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The Expositor
July 10, 1868

The saw-mill which has been recently erected by Messrs. Thomson & Millar, of this village (formerly of Peterboro’) is now in operation, and as one of the latest improvements in this part of the country deserves more than a mere casual notice. The mill is situated on Lake St. John, two miles north of the  Rama village, about half-a-mile from Lake Couchiching, and six miles from Orillia. A tramway for conveying the lumber to Lake clutching is now nearly completed, and at its termination a large, substantial wharf has been built. Along the track there is ample piling accommodation. Mr. Wm. McPhee, Mara, is building three soows; each capable of carrying 125000 feet of lumber, which will be used for conveying the lumber to the Northern Railroad at Ball Ewart.

From the specimens of logs and sawn lumber to be seen on the premises, we would say that the quality is excellent——fully equal to any that can be procured.

As most of our readers will, we are assured, feel interested in a description of the mill, we will endeavour to convey in as short space as possible, the particulars which we ascertained during a recent visit to the establishment. There have been a few so-called descriptions of this mill published by some of our contemporaries, which are all glaringly incorrect, but we are able to vouch for the statements made below.


The mill proper is sixty by ninety feet, and roofed with sheet-iron. The machinery, which weighs over eighty tons, was manufactured by the celebrated firm of Hartshorne & Co., Dundas, Ont. There are four fine boilers, 26 feet in length and 4 feet in diameter. These, as well as the engines, are in a stone building adjoining the mill. The material used for fuel is saw-dust. Two iron flues seventy-feet high, carry off the smoke and sparks, so that the danger is incidental to such places is well provided for. There are three engines, two of them equal to 120 horse-power, which run together, and the other of 100 horse-power. The latter is nearly equal to the first two in power, and is attached to the “Scotch Stock Gang” which is the principal one in the mill, and carries from 30 to 40 saws at a time; this being the first of the kind, we believe, ever introduced into Canada. The first named engines propel the slabbing gang and oscillating muley, besides angle and double edgers, butting and slab saws and the balance of the machinery.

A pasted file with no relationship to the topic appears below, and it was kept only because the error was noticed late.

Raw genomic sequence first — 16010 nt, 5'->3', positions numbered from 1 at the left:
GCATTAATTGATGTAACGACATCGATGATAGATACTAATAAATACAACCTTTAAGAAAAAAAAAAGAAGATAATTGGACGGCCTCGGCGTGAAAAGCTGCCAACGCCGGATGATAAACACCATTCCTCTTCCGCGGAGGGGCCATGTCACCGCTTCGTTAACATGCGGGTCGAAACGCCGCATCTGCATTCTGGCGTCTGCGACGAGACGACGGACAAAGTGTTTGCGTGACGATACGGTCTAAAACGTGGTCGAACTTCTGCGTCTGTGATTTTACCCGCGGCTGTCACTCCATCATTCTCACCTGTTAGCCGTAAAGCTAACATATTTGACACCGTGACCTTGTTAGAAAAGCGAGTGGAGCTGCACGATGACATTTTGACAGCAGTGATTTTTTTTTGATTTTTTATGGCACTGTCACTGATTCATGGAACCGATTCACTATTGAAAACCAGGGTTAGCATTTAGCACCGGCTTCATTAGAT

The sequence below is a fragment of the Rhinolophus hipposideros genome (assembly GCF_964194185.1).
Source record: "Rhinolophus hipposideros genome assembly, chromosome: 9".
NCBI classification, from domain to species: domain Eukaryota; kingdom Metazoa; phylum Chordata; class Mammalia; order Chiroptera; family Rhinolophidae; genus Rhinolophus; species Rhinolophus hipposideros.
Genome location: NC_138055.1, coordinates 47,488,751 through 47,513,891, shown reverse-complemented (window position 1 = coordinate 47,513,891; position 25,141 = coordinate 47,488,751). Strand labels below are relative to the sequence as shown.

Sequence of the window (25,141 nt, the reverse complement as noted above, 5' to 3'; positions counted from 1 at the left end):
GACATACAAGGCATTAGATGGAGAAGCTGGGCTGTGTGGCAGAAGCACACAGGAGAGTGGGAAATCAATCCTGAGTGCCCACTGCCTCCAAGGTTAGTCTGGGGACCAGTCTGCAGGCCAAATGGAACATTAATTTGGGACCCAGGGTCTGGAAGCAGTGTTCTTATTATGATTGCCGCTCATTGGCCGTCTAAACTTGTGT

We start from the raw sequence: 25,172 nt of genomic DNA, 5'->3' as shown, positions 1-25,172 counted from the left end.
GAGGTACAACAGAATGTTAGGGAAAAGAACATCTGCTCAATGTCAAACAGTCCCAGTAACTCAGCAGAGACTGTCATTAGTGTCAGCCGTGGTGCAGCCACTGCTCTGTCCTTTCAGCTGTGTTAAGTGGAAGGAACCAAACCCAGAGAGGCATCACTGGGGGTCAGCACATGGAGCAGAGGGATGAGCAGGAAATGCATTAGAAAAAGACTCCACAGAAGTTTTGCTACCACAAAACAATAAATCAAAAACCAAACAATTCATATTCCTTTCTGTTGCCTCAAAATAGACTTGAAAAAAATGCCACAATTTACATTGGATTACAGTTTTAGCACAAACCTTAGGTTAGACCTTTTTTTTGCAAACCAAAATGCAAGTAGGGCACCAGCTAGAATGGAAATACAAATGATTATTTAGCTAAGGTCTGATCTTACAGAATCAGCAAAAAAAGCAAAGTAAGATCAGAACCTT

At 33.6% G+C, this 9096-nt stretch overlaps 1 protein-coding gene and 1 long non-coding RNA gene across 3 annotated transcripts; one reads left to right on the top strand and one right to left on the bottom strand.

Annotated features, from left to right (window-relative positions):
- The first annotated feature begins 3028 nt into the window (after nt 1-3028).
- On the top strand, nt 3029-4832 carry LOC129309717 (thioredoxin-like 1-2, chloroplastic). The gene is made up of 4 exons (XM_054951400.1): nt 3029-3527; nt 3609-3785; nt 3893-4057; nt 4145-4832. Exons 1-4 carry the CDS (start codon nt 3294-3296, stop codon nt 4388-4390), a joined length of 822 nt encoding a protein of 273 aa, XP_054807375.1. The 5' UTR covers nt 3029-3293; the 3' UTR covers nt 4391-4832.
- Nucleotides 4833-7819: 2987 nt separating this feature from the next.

The capacity of the mill is about fifty thousand feet of lumber in twelve hours, or about 10, 000 000 of feet during the summer season. The number of men at present employed in the mill is between thirty and forty, while a large number are engaged at other work about the premises. The business of the establishment goes on like clockwork, under the supervision of the competent foreman, Mr. F. W. McRae.
Two ferry steamers now call at the wharf twice daily, so that visitors can easily go and return the same day.


Business men in this place must acknowledge that Orillia owes a large share of its prosperity to the operations of the lumbermen, which have not only benefited our merchants, but have been equally beneficial to our farming population, by keeping up high prices for grain, pork, etc. as well as by giving good prices for such timber as they (the farmers) had to dispose of. This timber has heretofore been only partly manufactured here, so that a large proportion of the profits of its manufacture were reaped by those amongst whom the manufacture was completed, frequently in a foreign country. But the enterprising firm of Thomson and Millar manufacture their lumber at home, by which we get all the benefits of receiving amongst us a large amount of money which was formerly spent elsewhere. We are glad to learn that these gentlemen are likely to succeed in this industrial enterprise.


While noticing the improvements going on amongst us, we must not lose sight of the greater necessity for railway facilities. The present progress of this part of the country is slow towards what it would be if we had proper means for transporting our products to the eastern markets. We would take this opportunity of urging upon the ratepayers of Mara and Rama, as well as those of Orillia, the importance of taking steps to secure the extension of the road to Beaverton; surely the ratepayers of our sister townships will comply with any reasonable demand which may be made foe extending the road farther north. If they consult the future prosperity of this section of country, they will take the proper steps for securing this object.


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